June/July 2015

The best in new technology

Compiled by Katelyn Spidle and Michael Yang

◢ Strong, sustainable steel

Steel is found in the construction of almost every vehicle and piece of equipment in the mining industry, and it can be a real competitive factor where structural strength and weight are concerned. With this in mind, SSAB recently launched its Strenx high-strength steel brand designed to help manufacturers produce stronger, lighter, safer and more environmentally sustainable machines. The new brand offers the highest steel yield strength on the market (at 1,300 million pascals) and a variety of dimensions including plate, strip and tubular products ranging from 0.7 to 160 millimetres in thickness for all applications. According to Gregoire Parenty, SSAB’s head of market development, Strenx steel gives companies the opportunity to use thinner sheets to produce lighter products that use less fuel, have higher payloads and generate fewer greenhouse gases, without compromising structural strength.

◢ No bang for your buck

Bringing electronics underground can be dangerous, especially in coal mines where a single spark can ignite an explosion. Therefore, many miners still resort to pen and paper for data collection, routine maintenance checks, and other time-consuming tasks in underground danger zones. To increase efficiency but maintain miner safety, Snively released its new i.roc Mobile Computer. According to Justine Blank, vice-president of Snively, the i.roc’s method of spark-proof encapsulation far exceeds industry standards by reengineering a base digital handheld device that is explosion-proof right at the power source: its lithium-ion battery. It also includes wireless network capabilities, Bluetooth, a Windows operating system, electronic gas detection, and a video/PDF viewer. The mobile computer comes with interchangeable head modules that allow the user to scan data from barcodes and radio-frequency identification (RFID) tags directly into its SafeTracker program or other installed software. “The i.roc is very small and lightweight compared to what older methods of encapsulation would’ve been,” said Blank. The device is the first personal digital assistant to pass North American safety regulations for electronic use in methane-rich environments.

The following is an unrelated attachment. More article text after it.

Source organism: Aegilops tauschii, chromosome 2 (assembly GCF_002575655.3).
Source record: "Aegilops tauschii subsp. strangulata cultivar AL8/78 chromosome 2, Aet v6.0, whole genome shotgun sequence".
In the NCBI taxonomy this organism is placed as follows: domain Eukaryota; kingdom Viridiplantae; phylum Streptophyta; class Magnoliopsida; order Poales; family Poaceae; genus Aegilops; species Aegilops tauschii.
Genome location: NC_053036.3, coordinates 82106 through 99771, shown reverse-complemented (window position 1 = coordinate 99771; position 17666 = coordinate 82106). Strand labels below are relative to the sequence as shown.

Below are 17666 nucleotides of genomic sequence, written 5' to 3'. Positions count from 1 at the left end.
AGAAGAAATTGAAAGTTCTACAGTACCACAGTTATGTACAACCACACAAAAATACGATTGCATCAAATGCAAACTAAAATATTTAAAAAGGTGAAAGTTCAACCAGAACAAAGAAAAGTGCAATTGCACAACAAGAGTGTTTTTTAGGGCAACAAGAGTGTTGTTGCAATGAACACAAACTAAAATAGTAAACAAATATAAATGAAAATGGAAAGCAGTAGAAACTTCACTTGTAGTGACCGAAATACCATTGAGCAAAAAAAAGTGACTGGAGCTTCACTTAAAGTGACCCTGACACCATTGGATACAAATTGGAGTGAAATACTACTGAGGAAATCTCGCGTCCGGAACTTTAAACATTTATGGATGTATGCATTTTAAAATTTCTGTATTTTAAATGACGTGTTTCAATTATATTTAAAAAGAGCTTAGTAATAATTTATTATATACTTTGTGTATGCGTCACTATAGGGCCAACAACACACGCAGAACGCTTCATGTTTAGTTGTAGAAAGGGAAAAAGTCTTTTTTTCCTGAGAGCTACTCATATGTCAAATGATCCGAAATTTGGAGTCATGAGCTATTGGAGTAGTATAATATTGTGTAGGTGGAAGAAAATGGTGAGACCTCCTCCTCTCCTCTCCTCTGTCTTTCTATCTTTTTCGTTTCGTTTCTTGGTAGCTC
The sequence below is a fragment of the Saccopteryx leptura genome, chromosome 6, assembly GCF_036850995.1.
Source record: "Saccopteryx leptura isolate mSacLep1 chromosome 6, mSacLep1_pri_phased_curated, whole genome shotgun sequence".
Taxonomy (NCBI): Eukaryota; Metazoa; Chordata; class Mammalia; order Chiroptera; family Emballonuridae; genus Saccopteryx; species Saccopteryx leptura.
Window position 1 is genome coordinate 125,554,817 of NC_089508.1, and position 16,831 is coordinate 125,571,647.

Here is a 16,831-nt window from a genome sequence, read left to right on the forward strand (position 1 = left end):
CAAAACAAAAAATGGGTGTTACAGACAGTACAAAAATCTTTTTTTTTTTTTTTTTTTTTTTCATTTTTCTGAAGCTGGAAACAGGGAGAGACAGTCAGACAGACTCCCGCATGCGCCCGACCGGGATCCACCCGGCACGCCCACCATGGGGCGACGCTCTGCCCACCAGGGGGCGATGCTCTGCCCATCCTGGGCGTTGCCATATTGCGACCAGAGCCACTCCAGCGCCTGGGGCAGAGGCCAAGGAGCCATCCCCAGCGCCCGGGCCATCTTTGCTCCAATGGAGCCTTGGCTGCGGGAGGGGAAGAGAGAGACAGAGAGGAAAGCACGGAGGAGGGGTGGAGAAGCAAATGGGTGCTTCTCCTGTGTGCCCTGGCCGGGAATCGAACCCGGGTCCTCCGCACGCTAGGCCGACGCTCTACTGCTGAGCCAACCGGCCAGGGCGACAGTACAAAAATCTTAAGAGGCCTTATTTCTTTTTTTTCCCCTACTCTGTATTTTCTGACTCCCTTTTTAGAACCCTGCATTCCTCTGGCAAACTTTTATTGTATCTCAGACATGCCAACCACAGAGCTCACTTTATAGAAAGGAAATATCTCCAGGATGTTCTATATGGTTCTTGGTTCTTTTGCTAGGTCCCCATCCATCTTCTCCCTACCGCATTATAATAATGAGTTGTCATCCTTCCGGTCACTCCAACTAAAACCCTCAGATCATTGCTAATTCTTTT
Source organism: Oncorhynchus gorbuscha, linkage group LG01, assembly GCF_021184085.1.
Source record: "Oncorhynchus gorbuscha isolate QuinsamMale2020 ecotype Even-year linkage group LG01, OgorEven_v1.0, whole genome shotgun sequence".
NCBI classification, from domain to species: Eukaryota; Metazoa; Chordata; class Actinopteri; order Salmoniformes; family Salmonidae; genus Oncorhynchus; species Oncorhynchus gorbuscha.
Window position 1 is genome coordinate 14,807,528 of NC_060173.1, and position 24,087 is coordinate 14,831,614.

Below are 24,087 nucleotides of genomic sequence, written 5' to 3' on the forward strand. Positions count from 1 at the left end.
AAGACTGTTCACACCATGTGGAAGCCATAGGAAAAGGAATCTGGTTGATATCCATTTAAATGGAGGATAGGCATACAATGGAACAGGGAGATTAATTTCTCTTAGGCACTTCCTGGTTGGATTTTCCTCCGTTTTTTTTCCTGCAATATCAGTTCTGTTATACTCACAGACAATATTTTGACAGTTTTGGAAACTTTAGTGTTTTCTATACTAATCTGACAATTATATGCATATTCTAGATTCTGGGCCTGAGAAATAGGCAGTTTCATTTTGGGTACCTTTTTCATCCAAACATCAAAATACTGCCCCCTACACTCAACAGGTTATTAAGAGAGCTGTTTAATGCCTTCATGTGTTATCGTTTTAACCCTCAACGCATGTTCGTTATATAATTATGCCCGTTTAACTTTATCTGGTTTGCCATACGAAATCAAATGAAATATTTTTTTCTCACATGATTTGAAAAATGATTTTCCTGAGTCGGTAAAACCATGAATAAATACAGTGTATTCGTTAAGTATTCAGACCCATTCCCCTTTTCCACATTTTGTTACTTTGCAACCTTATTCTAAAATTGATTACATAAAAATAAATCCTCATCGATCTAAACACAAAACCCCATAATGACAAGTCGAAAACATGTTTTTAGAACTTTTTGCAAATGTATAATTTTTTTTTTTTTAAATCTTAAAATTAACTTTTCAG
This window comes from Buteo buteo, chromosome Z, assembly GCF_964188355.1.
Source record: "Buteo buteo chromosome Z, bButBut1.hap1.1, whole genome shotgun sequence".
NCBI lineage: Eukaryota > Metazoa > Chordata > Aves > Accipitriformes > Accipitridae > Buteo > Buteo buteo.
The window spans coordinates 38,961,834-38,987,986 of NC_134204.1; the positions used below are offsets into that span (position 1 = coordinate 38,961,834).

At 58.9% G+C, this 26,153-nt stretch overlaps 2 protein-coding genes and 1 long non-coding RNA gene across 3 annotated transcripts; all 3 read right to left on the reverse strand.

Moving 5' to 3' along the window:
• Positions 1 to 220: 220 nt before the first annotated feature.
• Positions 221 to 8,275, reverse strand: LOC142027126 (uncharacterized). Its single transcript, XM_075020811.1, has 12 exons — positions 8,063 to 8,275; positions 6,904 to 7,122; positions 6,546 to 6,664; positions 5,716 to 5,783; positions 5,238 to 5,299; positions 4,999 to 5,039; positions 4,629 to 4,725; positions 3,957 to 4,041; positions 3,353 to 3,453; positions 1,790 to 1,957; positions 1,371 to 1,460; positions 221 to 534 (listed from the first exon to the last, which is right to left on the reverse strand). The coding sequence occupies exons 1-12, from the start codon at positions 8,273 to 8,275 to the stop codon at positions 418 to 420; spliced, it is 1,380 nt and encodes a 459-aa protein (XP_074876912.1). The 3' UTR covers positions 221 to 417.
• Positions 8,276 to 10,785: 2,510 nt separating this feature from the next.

◢ Rugged air compression

These days, companies need products that are both eco-friendly and cost effective. Atlas Copco’s newest air compressor, the XAS 185, has an off-road engine that meets Environment Canada’s Interim Tier 4 standards. According to Cormac Kerins, product and business development manager at Atlas Copco, it also has low operating costs and excellent future resale value. A fully automated regulator varies the engine speed according to air demand and the portable compressor’s 20-gallon (roughly 76-litre) fuel tank can last a full eight hours without the need to refill. With a highly durable and weather-resistant polyethylene canopy, the XAS 185 can resist impact and corrosion, minimizing the need for repairs and repainting. “This is something that adds a lot of value for our customers,” Kerins noted. “The unit can take quite a beating without being damaged.”

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